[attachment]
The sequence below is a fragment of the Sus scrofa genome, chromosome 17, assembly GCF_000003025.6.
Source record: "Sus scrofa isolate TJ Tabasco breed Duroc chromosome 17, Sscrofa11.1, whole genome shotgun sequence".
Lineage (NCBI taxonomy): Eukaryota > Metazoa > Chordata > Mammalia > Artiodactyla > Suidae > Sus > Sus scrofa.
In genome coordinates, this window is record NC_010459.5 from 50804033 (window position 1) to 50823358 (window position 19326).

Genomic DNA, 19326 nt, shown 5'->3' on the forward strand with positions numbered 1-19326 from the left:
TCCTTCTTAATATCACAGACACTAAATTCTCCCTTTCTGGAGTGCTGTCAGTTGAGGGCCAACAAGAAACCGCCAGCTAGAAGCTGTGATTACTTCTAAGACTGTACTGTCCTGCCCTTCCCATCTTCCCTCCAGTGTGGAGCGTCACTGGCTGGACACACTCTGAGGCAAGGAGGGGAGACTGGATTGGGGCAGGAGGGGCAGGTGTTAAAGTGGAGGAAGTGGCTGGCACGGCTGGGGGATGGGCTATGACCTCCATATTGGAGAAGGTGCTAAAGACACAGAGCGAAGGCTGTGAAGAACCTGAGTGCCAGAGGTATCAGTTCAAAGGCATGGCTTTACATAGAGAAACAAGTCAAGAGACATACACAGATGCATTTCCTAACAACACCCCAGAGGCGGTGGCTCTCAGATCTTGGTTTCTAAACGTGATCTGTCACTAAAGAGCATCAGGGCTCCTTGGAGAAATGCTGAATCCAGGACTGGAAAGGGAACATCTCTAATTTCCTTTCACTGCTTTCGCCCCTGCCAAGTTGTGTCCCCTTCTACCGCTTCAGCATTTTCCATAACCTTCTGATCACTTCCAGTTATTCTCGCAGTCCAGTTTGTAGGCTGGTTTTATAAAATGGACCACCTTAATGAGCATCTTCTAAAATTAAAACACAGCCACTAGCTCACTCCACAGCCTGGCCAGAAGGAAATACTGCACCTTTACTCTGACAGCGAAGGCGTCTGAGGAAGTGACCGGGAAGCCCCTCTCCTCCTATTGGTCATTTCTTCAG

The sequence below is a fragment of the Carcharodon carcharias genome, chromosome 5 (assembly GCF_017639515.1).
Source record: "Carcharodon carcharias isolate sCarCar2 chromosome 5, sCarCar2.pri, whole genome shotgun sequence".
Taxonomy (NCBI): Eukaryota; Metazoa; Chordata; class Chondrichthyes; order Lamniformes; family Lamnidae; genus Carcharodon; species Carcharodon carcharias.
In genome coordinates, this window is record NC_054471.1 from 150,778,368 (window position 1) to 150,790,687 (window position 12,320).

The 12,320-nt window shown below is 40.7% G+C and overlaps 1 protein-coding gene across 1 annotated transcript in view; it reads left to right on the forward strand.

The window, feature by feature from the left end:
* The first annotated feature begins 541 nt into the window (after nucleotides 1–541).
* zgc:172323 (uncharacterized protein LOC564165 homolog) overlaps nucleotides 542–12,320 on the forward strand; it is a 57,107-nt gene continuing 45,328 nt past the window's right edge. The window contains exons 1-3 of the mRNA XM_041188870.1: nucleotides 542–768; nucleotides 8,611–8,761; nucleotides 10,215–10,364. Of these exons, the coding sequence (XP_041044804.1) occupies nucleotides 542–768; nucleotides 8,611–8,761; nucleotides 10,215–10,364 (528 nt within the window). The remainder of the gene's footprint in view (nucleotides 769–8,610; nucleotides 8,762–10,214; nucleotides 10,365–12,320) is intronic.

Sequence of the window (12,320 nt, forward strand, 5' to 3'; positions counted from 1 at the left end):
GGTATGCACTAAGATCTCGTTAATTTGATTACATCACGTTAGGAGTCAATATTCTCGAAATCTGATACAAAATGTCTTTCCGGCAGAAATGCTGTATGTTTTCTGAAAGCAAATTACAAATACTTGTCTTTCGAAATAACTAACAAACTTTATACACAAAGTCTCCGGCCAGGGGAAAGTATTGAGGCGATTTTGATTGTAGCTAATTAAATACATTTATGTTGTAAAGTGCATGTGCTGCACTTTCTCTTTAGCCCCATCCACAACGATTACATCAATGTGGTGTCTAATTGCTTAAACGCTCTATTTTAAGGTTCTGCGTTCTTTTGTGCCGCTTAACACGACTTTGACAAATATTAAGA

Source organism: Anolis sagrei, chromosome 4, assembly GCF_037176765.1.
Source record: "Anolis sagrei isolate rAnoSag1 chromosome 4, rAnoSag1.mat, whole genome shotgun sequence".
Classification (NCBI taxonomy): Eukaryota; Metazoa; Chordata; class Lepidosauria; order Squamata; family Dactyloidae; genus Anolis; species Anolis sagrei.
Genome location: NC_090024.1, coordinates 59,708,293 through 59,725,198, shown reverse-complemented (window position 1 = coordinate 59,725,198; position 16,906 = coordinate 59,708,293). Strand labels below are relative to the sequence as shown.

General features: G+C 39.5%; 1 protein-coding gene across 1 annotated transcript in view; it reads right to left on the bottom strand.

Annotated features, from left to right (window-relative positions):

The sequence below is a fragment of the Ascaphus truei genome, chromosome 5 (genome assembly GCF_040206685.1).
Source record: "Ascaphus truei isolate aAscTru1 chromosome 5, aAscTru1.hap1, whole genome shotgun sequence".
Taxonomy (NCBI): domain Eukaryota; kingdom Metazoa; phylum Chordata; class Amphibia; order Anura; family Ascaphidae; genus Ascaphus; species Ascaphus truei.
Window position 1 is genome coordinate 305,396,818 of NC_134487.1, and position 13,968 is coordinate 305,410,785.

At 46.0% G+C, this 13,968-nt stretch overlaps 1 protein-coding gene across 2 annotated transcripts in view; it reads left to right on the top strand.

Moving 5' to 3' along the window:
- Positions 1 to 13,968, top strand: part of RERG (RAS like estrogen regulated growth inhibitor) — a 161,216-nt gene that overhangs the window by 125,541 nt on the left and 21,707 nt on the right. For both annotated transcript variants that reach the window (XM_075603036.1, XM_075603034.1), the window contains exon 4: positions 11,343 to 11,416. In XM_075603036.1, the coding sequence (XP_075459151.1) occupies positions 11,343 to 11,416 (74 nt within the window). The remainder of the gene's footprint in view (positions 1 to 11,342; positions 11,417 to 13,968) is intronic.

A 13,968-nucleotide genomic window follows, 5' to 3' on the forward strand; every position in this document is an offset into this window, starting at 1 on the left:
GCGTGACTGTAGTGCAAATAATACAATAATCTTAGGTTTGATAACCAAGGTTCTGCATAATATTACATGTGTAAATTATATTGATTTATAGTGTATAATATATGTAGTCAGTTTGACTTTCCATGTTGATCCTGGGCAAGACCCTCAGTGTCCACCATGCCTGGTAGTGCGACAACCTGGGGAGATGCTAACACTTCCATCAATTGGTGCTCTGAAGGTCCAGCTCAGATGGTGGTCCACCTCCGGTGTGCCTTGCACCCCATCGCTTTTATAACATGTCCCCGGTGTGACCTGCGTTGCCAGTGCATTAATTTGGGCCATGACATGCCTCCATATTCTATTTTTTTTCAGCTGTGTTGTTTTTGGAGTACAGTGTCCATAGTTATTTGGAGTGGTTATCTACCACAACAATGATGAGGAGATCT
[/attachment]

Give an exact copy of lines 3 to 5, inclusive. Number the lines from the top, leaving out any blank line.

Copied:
Lineage (NCBI taxonomy): Eukaryota > Metazoa > Chordata > Mammalia > Artiodactyla > Suidae > Sus > Sus scrofa.
In genome coordinates, this window is record NC_010459.5 from 50804033 (window position 1) to 50823358 (window position 19326).

Genomic DNA, 19326 nt, shown 5'->3' on the forward strand with positions numbered 1-19326 from the left: